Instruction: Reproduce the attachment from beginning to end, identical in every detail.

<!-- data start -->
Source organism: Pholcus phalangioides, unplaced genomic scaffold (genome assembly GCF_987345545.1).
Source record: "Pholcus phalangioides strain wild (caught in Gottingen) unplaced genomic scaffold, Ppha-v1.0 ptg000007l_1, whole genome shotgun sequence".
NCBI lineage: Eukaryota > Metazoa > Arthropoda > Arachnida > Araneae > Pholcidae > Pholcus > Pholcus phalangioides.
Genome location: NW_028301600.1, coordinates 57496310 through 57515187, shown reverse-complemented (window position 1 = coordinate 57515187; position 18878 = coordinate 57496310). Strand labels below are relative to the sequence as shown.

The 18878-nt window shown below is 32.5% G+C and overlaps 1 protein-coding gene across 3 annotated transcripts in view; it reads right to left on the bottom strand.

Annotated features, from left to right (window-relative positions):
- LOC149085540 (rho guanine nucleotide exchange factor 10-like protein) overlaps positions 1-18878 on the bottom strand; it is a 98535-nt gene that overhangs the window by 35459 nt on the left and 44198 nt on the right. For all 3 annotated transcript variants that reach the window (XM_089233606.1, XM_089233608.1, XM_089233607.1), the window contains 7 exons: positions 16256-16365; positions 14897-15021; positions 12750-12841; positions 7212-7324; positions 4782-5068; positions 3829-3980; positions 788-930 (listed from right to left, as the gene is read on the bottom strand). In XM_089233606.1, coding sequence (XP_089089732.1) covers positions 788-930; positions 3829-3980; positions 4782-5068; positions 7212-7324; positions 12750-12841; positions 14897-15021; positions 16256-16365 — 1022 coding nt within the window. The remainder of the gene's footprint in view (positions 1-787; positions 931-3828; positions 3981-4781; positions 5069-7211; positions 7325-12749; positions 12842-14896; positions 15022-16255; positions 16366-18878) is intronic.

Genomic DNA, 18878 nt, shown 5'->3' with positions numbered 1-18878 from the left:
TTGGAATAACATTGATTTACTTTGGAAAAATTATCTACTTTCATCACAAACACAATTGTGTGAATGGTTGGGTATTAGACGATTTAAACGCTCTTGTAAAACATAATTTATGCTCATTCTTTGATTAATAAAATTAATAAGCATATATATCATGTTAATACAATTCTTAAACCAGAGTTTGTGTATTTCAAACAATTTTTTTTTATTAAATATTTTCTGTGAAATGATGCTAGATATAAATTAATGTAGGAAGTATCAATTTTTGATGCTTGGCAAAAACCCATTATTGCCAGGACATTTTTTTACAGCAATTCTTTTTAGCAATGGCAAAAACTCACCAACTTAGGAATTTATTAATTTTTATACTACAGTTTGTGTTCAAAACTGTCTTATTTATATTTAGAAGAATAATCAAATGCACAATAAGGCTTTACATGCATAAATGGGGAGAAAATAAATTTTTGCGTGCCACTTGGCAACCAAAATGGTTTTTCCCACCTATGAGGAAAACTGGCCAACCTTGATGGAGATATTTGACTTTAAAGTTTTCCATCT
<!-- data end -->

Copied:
Source organism: Pholcus phalangioides, unplaced genomic scaffold (genome assembly GCF_987345545.1).
Source record: "Pholcus phalangioides strain wild (caught in Gottingen) unplaced genomic scaffold, Ppha-v1.0 ptg000007l_1, whole genome shotgun sequence".
NCBI lineage: Eukaryota > Metazoa > Arthropoda > Arachnida > Araneae > Pholcidae > Pholcus > Pholcus phalangioides.
Genome location: NW_028301600.1, coordinates 57496310 through 57515187, shown reverse-complemented (window position 1 = coordinate 57515187; position 18878 = coordinate 57496310). Strand labels below are relative to the sequence as shown.

The 18878-nt window shown below is 32.5% G+C and overlaps 1 protein-coding gene across 3 annotated transcripts in view; it reads right to left on the bottom strand.

Annotated features, from left to right (window-relative positions):
- LOC149085540 (rho guanine nucleotide exchange factor 10-like protein) overlaps positions 1-18878 on the bottom strand; it is a 98535-nt gene that overhangs the window by 35459 nt on the left and 44198 nt on the right. For all 3 annotated transcript variants that reach the window (XM_089233606.1, XM_089233608.1, XM_089233607.1), the window contains 7 exons: positions 16256-16365; positions 14897-15021; positions 12750-12841; positions 7212-7324; positions 4782-5068; positions 3829-3980; positions 788-930 (listed from right to left, as the gene is read on the bottom strand). In XM_089233606.1, coding sequence (XP_089089732.1) covers positions 788-930; positions 3829-3980; positions 4782-5068; positions 7212-7324; positions 12750-12841; positions 14897-15021; positions 16256-16365 — 1022 coding nt within the window. The remainder of the gene's footprint in view (positions 1-787; positions 931-3828; positions 3981-4781; positions 5069-7211; positions 7325-12749; positions 12842-14896; positions 15022-16255; positions 16366-18878) is intronic.

Genomic DNA, 18878 nt, shown 5'->3' with positions numbered 1-18878 from the left:
TTGGAATAACATTGATTTACTTTGGAAAAATTATCTACTTTCATCACAAACACAATTGTGTGAATGGTTGGGTATTAGACGATTTAAACGCTCTTGTAAAACATAATTTATGCTCATTCTTTGATTAATAAAATTAATAAGCATATATATCATGTTAATACAATTCTTAAACCAGAGTTTGTGTATTTCAAACAATTTTTTTTTATTAAATATTTTCTGTGAAATGATGCTAGATATAAATTAATGTAGGAAGTATCAATTTTTGATGCTTGGCAAAAACCCATTATTGCCAGGACATTTTTTTACAGCAATTCTTTTTAGCAATGGCAAAAACTCACCAACTTAGGAATTTATTAATTTTTATACTACAGTTTGTGTTCAAAACTGTCTTATTTATATTTAGAAGAATAATCAAATGCACAATAAGGCTTTACATGCATAAATGGGGAGAAAATAAATTTTTGCGTGCCACTTGGCAACCAAAATGGTTTTTCCCACCTATGAGGAAAACTGGCCAACCTTGATGGAGATATTTGACTTTAAAGTTTTCCATCT